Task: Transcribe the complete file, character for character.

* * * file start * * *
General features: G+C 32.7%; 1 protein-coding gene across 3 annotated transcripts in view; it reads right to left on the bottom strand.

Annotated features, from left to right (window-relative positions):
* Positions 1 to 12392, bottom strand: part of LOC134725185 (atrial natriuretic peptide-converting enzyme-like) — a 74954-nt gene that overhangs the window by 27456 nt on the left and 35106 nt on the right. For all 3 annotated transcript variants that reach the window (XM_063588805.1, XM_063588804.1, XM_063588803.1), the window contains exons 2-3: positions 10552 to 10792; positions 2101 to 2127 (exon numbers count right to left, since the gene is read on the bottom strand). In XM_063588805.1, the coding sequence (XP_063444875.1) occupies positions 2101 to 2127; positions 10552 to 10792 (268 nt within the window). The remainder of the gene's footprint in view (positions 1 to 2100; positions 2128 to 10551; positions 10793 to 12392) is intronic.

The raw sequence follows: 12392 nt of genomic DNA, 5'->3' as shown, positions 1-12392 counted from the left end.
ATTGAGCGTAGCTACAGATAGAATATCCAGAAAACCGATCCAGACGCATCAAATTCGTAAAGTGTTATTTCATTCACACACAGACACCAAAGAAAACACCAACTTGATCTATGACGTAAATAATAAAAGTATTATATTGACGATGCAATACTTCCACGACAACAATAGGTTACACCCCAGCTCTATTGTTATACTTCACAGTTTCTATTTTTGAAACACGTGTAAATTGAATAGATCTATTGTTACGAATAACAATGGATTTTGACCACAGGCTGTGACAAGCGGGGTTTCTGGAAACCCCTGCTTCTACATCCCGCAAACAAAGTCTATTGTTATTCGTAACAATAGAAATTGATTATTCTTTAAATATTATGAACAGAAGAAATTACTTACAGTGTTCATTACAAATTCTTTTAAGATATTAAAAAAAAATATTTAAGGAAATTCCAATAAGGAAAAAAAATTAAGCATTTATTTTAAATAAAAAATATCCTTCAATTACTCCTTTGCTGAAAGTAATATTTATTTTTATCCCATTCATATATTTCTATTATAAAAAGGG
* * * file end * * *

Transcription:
General features: G+C 32.7%; 1 protein-coding gene across 3 annotated transcripts in view; it reads right to left on the bottom strand.

Annotated features, from left to right (window-relative positions):
* Positions 1 to 12392, bottom strand: part of LOC134725185 (atrial natriuretic peptide-converting enzyme-like) — a 74954-nt gene that overhangs the window by 27456 nt on the left and 35106 nt on the right. For all 3 annotated transcript variants that reach the window (XM_063588805.1, XM_063588804.1, XM_063588803.1), the window contains exons 2-3: positions 10552 to 10792; positions 2101 to 2127 (exon numbers count right to left, since the gene is read on the bottom strand). In XM_063588805.1, the coding sequence (XP_063444875.1) occupies positions 2101 to 2127; positions 10552 to 10792 (268 nt within the window). The remainder of the gene's footprint in view (positions 1 to 2100; positions 2128 to 10551; positions 10793 to 12392) is intronic.

The raw sequence follows: 12392 nt of genomic DNA, 5'->3' as shown, positions 1-12392 counted from the left end.
ATTGAGCGTAGCTACAGATAGAATATCCAGAAAACCGATCCAGACGCATCAAATTCGTAAAGTGTTATTTCATTCACACACAGACACCAAAGAAAACACCAACTTGATCTATGACGTAAATAATAAAAGTATTATATTGACGATGCAATACTTCCACGACAACAATAGGTTACACCCCAGCTCTATTGTTATACTTCACAGTTTCTATTTTTGAAACACGTGTAAATTGAATAGATCTATTGTTACGAATAACAATGGATTTTGACCACAGGCTGTGACAAGCGGGGTTTCTGGAAACCCCTGCTTCTACATCCCGCAAACAAAGTCTATTGTTATTCGTAACAATAGAAATTGATTATTCTTTAAATATTATGAACAGAAGAAATTACTTACAGTGTTCATTACAAATTCTTTTAAGATATTAAAAAAAAATATTTAAGGAAATTCCAATAAGGAAAAAAAATTAAGCATTTATTTTAAATAAAAAATATCCTTCAATTACTCCTTTGCTGAAAGTAATATTTATTTTTATCCCATTCATATATTTCTATTATAAAAAGGG